Diffusivity-Factor Approximation for Spectral Outgoing Longwave Radiation

Jing Feng Department of Atmospheric and Oceanic Sciences, McGill University, Montreal, Quebec, Canada

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Yi Huang Department of Atmospheric and Oceanic Sciences, McGill University, Montreal, Quebec, Canada

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Abstract

Accurate integration of directional radiance shows that the conventional diffusivity-factor approximation with a constant diffusivity angle results in an overestimation of the outgoing longwave radiation (OLR) in the window band and an underestimation in the absorption band. We propose an analytical estimation of a spectrally dependent diffusivity angle for clear-sky spectral OLR, considering actual atmospheric conditions and realistic optical path geometry. Beginning with the plane-parallel geometry, we present a new, physical explanation of the conventional diffusivity angle that applies to the gas absorption bands and derives an alternative solution for the window bands. Then a correction scheme is developed to account for the impact of the spherical Earth geometry on the diffusivity angle. The proposed method achieves higher accuracy, reducing biases to generally less than 2% in all spectral regions.

© 2019 American Meteorological Society. For information regarding reuse of this content and general copyright information, consult the AMS Copyright Policy (www.ametsoc.org/PUBSReuseLicenses).

Corresponding author: Jing Feng, jing.feng3@mail.mcgill.ca

Abstract

Accurate integration of directional radiance shows that the conventional diffusivity-factor approximation with a constant diffusivity angle results in an overestimation of the outgoing longwave radiation (OLR) in the window band and an underestimation in the absorption band. We propose an analytical estimation of a spectrally dependent diffusivity angle for clear-sky spectral OLR, considering actual atmospheric conditions and realistic optical path geometry. Beginning with the plane-parallel geometry, we present a new, physical explanation of the conventional diffusivity angle that applies to the gas absorption bands and derives an alternative solution for the window bands. Then a correction scheme is developed to account for the impact of the spherical Earth geometry on the diffusivity angle. The proposed method achieves higher accuracy, reducing biases to generally less than 2% in all spectral regions.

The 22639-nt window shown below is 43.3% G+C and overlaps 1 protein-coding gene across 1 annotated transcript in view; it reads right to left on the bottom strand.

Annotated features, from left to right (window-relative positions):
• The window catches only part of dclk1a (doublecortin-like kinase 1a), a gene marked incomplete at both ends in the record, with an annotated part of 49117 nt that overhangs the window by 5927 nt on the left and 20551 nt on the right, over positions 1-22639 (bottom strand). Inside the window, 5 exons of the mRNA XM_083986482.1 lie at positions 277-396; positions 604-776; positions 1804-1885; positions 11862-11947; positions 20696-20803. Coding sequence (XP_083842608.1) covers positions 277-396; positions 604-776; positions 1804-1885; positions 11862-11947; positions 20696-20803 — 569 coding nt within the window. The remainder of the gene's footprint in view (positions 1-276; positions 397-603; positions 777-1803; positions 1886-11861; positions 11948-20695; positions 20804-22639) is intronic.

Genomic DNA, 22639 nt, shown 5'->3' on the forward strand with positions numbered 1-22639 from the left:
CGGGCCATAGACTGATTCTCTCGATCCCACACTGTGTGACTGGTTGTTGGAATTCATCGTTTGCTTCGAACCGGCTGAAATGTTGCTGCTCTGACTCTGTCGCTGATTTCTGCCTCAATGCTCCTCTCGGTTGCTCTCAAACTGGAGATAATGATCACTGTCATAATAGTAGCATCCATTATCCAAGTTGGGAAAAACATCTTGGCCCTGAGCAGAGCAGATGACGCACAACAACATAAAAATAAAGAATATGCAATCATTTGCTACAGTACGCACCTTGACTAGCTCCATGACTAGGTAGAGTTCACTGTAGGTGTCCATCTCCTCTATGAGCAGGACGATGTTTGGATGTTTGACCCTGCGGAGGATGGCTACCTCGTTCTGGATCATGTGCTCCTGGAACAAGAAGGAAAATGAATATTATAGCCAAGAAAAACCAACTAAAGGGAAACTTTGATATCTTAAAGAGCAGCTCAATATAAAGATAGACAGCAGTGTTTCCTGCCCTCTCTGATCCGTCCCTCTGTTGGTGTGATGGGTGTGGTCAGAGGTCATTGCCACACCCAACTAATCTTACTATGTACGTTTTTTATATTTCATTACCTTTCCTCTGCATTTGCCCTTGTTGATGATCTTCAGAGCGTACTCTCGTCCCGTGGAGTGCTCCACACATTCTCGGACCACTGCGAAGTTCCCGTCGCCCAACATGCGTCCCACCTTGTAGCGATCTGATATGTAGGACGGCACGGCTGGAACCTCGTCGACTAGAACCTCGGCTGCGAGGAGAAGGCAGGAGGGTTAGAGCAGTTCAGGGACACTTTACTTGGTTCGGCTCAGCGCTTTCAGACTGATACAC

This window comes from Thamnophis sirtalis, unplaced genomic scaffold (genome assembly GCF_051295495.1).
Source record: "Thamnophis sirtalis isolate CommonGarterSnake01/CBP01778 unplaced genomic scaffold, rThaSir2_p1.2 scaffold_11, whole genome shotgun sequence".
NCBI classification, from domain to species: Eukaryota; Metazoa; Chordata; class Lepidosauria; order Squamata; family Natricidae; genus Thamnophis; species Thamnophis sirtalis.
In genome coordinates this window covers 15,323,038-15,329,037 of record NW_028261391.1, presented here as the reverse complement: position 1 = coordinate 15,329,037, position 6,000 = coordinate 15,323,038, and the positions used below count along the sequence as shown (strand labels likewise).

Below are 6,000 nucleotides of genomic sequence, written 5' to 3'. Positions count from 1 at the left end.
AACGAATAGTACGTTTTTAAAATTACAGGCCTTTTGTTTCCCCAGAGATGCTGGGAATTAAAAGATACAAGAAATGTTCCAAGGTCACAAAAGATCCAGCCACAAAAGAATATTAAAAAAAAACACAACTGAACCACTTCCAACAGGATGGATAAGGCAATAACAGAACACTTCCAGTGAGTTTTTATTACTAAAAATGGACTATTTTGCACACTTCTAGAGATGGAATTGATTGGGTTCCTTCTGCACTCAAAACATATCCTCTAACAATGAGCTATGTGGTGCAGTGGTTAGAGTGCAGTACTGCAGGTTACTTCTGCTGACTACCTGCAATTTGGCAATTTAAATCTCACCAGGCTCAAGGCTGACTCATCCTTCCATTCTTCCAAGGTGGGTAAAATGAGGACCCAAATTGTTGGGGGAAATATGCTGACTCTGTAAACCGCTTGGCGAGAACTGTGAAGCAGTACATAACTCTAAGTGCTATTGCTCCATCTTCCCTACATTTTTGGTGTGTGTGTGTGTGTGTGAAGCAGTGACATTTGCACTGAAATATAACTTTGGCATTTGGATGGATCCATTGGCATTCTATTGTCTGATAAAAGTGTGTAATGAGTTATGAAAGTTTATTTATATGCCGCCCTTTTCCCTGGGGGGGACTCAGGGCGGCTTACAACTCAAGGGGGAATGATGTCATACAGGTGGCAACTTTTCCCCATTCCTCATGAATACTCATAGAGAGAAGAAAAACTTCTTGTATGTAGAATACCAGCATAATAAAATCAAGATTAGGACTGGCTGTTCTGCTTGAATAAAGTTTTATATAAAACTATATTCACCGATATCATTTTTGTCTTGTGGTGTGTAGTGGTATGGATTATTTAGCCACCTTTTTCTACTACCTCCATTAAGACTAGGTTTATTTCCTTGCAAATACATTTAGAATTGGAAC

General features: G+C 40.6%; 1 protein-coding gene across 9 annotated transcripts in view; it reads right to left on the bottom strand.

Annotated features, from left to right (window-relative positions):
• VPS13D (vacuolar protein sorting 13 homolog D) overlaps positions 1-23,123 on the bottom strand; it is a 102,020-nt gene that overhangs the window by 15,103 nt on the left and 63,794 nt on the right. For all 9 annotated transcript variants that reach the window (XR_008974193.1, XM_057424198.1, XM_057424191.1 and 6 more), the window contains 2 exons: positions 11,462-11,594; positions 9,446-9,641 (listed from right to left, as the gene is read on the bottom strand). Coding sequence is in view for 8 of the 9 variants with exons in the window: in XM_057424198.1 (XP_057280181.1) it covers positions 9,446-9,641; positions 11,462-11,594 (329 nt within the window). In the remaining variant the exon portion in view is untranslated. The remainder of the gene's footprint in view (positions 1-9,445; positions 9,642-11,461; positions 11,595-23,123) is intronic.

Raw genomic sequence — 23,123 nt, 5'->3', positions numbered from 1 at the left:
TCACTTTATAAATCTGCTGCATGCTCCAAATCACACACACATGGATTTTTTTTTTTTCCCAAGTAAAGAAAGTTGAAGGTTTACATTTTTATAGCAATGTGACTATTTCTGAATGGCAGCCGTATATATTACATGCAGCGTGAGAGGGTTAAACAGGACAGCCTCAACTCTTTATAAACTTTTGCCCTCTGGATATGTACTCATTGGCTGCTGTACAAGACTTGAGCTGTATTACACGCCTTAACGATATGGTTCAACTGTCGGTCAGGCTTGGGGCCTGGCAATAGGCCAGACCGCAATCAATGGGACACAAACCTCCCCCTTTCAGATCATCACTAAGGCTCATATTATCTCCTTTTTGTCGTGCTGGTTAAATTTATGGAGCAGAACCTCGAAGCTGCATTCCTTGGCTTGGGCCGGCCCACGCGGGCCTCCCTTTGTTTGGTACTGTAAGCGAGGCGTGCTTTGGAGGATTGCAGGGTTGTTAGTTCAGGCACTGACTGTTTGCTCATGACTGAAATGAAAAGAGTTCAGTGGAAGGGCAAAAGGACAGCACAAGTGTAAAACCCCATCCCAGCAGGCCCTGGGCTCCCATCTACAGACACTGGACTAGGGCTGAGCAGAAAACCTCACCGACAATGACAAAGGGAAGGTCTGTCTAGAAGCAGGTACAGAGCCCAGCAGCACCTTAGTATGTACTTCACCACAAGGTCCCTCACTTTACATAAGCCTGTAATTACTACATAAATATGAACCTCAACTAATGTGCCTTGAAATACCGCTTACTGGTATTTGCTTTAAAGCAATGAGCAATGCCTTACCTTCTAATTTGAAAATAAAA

© 2019 American Meteorological Society. For information regarding reuse of this content and general copyright information, consult the AMS Copyright Policy (www.ametsoc.org/PUBSReuseLicenses).

Corresponding author: Jing Feng, jing.feng3@mail.mcgill.ca

1. Introduction

The outgoing longwave radiation (OLR) is a critical variable as it balances the incoming solar (shortwave) radiation and shapes Earth’s climate. In essence, OLR is the irradiance flux F contributed by the outgoing radiances I emerging from the top of the atmosphere (TOA) at all possible angles. Their relationship can be expressed as Eq. (1), assuming azimuthal homogeneity:
F(υ)=02π0π/2I(υ,θ)sin(θ)cos(θ)dθdϕ=2π0π/2I(υ,θ)sin(θ)cos(θ)dθ=2π01I(υ,μ)μdμ,
where θ is the zenith angle, ϕ is the azimuth angle, μ=cos(θ), and υ denotes the frequency.
It would be computationally expensive to compute OLR by calculating and integrating all the directional radiances. A widely used technique, commonly referred to as the diffusivity-factor approximation (DFA) (Elsasser 1942), is to approximate the OLR as isotropic radiation emerging from an effective zenith angle θ0, so that we can obtain the OLR by simply multiplying the radiance at that angle with a constant π:
F(υ)=πI(υ,θ0).
Without offering a detailed explanation, Elsasser (1942) first proposed a diffusivity factor f=1.66, corresponding to a diffusivity angle of about 53° according to the relationship f=1/cos(θ0). As this method became widely used, a few authors explained its mathematical basis. Armstrong (1968) considered this result a feature of broadband OLR resulting from spectral integration, which thus would not apply to the case of spectrally resolved OLR that we are concerned here. Li (2000) showed this method could be considered a one-node Gaussian quadrature approximation (1GQ) of the angular integration. In this paper, we will show that this result can be alternatively derived based on a physical interpretation of the OLR.